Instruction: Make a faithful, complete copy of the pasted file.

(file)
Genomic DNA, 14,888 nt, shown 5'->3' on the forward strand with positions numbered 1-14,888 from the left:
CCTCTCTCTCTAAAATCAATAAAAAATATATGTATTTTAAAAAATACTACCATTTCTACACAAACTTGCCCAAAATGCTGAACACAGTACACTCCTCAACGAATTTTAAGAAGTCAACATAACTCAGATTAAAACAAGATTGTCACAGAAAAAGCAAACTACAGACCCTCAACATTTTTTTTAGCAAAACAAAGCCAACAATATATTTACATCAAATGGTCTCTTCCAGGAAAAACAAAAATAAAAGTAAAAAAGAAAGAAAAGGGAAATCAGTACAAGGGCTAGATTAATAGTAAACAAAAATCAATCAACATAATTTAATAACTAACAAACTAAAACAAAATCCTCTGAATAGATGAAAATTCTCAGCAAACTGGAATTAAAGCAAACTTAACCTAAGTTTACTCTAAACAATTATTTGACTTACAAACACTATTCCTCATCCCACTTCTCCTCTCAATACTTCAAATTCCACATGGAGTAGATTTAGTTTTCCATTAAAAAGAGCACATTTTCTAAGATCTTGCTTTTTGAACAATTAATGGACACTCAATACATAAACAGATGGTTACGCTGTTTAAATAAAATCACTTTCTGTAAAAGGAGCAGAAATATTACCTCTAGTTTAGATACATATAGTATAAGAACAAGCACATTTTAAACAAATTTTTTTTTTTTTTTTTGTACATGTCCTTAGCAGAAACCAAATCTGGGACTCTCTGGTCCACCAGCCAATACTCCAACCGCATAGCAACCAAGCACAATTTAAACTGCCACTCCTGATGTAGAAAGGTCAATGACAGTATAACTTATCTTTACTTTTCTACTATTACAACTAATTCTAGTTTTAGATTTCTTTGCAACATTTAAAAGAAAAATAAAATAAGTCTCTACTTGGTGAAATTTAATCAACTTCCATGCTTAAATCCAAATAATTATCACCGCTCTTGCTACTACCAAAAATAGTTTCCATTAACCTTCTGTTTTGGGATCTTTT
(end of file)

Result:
Genomic DNA, 14,888 nt, shown 5'->3' on the forward strand with positions numbered 1-14,888 from the left:
CCTCTCTCTCTAAAATCAATAAAAAATATATGTATTTTAAAAAATACTACCATTTCTACACAAACTTGCCCAAAATGCTGAACACAGTACACTCCTCAACGAATTTTAAGAAGTCAACATAACTCAGATTAAAACAAGATTGTCACAGAAAAAGCAAACTACAGACCCTCAACATTTTTTTTAGCAAAACAAAGCCAACAATATATTTACATCAAATGGTCTCTTCCAGGAAAAACAAAAATAAAAGTAAAAAAGAAAGAAAAGGGAAATCAGTACAAGGGCTAGATTAATAGTAAACAAAAATCAATCAACATAATTTAATAACTAACAAACTAAAACAAAATCCTCTGAATAGATGAAAATTCTCAGCAAACTGGAATTAAAGCAAACTTAACCTAAGTTTACTCTAAACAATTATTTGACTTACAAACACTATTCCTCATCCCACTTCTCCTCTCAATACTTCAAATTCCACATGGAGTAGATTTAGTTTTCCATTAAAAAGAGCACATTTTCTAAGATCTTGCTTTTTGAACAATTAATGGACACTCAATACATAAACAGATGGTTACGCTGTTTAAATAAAATCACTTTCTGTAAAAGGAGCAGAAATATTACCTCTAGTTTAGATACATATAGTATAAGAACAAGCACATTTTAAACAAATTTTTTTTTTTTTTTTTGTACATGTCCTTAGCAGAAACCAAATCTGGGACTCTCTGGTCCACCAGCCAATACTCCAACCGCATAGCAACCAAGCACAATTTAAACTGCCACTCCTGATGTAGAAAGGTCAATGACAGTATAACTTATCTTTACTTTTCTACTATTACAACTAATTCTAGTTTTAGATTTCTTTGCAACATTTAAAAGAAAAATAAAATAAGTCTCTACTTGGTGAAATTTAATCAACTTCCATGCTTAAATCCAAATAATTATCACCGCTCTTGCTACTACCAAAAATAGTTTCCATTAACCTTCTGTTTTGGGATCTTTT